Proper 17 (22) | Mark 7:1-23
Lectionary Project—Part of an ongoing three year project of weekly posts based on the Gospel reading from the Revised Common Lectionary. A study in practical theology.
Rules are simple things. By means of rules we divide the universe into halves, and we set one against the other. One obeys a rule, or one does not. One is right or wrong, in or out. There is only light and dark, black and white, and by means of such a mental contrivance we simplify our world.
There is only one problem. Rules are imaginary things.
Our world is probably not imaginary, or if it is, we are part of the same dream. Imagination is not what we see: imagination is how we see it.
Take the creation stories of Genesis. They help us to imagine the coming into being of the world—so far so good. When we take those stories and set them against the explanations of science, we have ourselves performed an act of creation—we have created a duality that does not exist, pitting science against faith. If science discovers a truth that contradicts a tenet of faith, as Galileo did, then it is our theology that is flawed.
It is a bit like describing death to a child. An explanation of the biological process, while scientific, may be useful on some levels, but such an explanation will not assuage her grief. A non-scientific story, even a mythical or fanciful one, illustrating the wheel or cycle of life may be more helpful in addressing her feelings, the human pain of loss. The two approaches are different, but they are not in opposition. Each is helpful in the right setting. Yet there is something in humanity that wants to hold to a single view, a single explanation of the world, as though the mind were a hand too small to grasp two strings at once.
It is the easy way.
The religious folk in the passage from Mark are no different. Beginning with the notion of living a life of faith, they developed rules. Having developed the rules, they began to follow their rules instead of their faith.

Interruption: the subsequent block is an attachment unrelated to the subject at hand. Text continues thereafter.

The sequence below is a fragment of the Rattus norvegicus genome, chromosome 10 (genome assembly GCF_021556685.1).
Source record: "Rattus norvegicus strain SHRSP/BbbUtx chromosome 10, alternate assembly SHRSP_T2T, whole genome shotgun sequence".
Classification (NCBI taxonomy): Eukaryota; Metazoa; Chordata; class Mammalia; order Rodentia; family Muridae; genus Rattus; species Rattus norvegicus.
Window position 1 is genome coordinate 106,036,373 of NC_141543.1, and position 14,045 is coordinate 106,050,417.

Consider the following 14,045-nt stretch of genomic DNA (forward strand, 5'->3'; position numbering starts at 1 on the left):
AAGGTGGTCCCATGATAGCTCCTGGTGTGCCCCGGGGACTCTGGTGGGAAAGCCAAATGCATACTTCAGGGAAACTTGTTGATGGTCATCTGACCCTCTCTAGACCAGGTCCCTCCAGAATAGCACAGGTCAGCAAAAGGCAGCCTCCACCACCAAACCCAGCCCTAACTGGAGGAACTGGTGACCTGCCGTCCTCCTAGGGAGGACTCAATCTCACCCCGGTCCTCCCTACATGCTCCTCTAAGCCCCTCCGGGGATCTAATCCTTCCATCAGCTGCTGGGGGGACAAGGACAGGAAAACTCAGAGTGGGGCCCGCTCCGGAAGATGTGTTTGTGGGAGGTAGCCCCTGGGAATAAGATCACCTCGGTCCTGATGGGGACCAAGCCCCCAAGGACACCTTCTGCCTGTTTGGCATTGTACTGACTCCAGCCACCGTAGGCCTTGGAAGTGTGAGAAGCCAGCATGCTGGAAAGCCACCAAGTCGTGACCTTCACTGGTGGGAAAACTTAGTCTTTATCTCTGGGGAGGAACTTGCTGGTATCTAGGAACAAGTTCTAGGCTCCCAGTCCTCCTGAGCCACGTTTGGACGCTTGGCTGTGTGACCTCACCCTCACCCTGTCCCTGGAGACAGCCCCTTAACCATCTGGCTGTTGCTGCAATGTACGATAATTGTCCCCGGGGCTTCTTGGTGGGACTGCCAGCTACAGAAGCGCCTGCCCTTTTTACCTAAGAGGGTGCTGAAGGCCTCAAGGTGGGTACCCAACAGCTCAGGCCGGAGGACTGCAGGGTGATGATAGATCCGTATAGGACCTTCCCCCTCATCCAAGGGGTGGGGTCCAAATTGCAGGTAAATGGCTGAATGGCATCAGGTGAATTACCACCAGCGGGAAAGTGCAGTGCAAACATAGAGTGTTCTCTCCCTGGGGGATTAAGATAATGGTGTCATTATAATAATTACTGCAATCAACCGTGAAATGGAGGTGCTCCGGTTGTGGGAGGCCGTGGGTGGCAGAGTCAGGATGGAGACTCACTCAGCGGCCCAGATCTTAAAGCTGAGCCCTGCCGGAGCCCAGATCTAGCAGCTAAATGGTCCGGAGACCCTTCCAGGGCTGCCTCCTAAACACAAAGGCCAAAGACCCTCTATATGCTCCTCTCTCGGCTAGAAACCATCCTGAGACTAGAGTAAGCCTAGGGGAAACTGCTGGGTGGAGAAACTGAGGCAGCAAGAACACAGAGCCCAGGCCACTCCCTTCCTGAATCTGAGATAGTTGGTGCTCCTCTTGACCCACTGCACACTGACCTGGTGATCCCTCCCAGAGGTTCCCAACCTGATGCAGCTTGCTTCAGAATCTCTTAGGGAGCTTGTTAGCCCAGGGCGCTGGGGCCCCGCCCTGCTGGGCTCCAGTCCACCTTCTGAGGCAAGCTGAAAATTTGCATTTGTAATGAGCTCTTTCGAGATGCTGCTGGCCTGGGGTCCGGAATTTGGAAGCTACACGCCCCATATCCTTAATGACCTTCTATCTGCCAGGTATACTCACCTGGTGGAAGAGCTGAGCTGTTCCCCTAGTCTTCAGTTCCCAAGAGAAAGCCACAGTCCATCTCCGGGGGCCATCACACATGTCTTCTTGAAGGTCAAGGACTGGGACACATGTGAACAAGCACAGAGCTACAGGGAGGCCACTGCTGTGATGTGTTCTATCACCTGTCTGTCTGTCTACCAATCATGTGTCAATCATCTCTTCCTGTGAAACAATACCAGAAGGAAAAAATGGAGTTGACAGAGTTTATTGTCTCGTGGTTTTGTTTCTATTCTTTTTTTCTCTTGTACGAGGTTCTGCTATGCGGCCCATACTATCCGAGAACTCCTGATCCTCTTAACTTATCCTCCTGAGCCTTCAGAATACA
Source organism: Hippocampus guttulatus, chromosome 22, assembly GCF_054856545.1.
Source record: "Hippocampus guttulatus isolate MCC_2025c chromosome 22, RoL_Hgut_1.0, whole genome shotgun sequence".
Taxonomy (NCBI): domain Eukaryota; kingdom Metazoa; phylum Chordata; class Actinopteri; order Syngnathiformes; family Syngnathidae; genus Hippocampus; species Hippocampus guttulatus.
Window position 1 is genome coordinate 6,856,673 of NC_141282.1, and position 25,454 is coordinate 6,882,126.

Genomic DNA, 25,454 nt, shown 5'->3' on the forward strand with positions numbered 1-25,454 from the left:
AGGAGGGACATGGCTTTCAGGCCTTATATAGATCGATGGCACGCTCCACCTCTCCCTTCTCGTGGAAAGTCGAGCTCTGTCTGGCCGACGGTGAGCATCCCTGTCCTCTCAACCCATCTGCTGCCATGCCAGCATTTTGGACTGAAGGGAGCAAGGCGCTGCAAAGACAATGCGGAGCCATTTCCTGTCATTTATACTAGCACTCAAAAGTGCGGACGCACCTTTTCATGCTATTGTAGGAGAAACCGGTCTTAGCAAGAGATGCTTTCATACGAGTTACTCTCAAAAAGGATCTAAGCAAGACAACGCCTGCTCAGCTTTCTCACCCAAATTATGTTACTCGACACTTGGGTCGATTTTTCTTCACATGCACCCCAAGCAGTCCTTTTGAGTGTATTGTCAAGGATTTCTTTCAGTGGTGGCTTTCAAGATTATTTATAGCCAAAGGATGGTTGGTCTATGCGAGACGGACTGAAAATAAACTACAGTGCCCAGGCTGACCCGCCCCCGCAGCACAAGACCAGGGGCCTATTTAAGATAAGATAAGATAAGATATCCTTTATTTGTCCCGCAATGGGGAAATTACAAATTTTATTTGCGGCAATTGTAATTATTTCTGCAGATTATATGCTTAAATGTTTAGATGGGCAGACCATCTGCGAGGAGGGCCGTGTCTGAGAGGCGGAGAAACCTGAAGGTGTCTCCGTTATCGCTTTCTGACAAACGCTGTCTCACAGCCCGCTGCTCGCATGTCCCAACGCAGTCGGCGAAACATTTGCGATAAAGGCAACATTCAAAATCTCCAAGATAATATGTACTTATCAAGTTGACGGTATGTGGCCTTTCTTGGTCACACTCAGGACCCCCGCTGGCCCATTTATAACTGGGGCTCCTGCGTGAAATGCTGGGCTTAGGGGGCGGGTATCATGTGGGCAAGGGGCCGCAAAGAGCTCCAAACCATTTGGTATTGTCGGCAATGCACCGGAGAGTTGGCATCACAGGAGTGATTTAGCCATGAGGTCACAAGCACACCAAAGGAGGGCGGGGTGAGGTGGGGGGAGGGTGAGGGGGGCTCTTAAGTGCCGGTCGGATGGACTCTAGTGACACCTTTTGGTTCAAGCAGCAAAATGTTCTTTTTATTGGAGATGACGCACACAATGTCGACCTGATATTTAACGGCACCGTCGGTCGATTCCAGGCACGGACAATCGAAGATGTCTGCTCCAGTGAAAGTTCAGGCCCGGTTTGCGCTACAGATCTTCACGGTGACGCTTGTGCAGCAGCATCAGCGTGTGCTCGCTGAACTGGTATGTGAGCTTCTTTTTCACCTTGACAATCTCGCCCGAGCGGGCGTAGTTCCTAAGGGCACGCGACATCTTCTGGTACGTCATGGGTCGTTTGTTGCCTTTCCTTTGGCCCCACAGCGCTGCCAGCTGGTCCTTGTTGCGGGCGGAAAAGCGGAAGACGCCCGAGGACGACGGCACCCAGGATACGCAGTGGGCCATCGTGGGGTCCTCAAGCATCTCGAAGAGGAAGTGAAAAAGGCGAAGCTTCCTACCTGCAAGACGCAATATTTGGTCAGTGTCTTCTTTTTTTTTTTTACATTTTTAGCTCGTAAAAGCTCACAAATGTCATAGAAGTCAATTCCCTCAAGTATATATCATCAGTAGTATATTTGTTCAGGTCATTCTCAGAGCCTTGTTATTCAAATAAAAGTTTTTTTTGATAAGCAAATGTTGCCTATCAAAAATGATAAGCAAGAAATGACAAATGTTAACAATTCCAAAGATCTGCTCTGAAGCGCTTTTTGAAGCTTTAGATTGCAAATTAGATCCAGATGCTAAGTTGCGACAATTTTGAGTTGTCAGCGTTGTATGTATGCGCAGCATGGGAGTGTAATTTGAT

Rules define things. One either follows them or one does not; one is therefore considered faithful by the other religious folk or one is not. Rules eliminate the gray areas on the face of our moral compass. Tithing replaces generosity. Obedience replaces faith. Rules replace thought. Religion replaces love.
Some modern Christians are tempted to label the people in this Gospel story as ‘Old Testament’ thinkers—people of the rules—as opposed to the opposite notion of ‘New Testament’ thinkers—people of grace. That kind of thinking only works if you forget that 700 years before Christ was born, the prophet Micah had already gotten there:
Long before Jesus dealt with the rule followers, their own prophets had already rejected sacrifice and ritual and rules. It seems some of them weren’t listening. Centuries later, some of the people around Jesus were still more concerned about ritual, rules, and conformity than about love.
In all of scripture, it was never written that God preferred rules, or governance, or even religion. The prophets told us that God is love, that God is light.
Sin is never about failing to follow rules. Sin is always about failing to act in love.
No matter how well we follow the rules, if we act without love, we have failed. If we forget all the rules, but treat ourselves and one another with love, we are people after God’s own heart.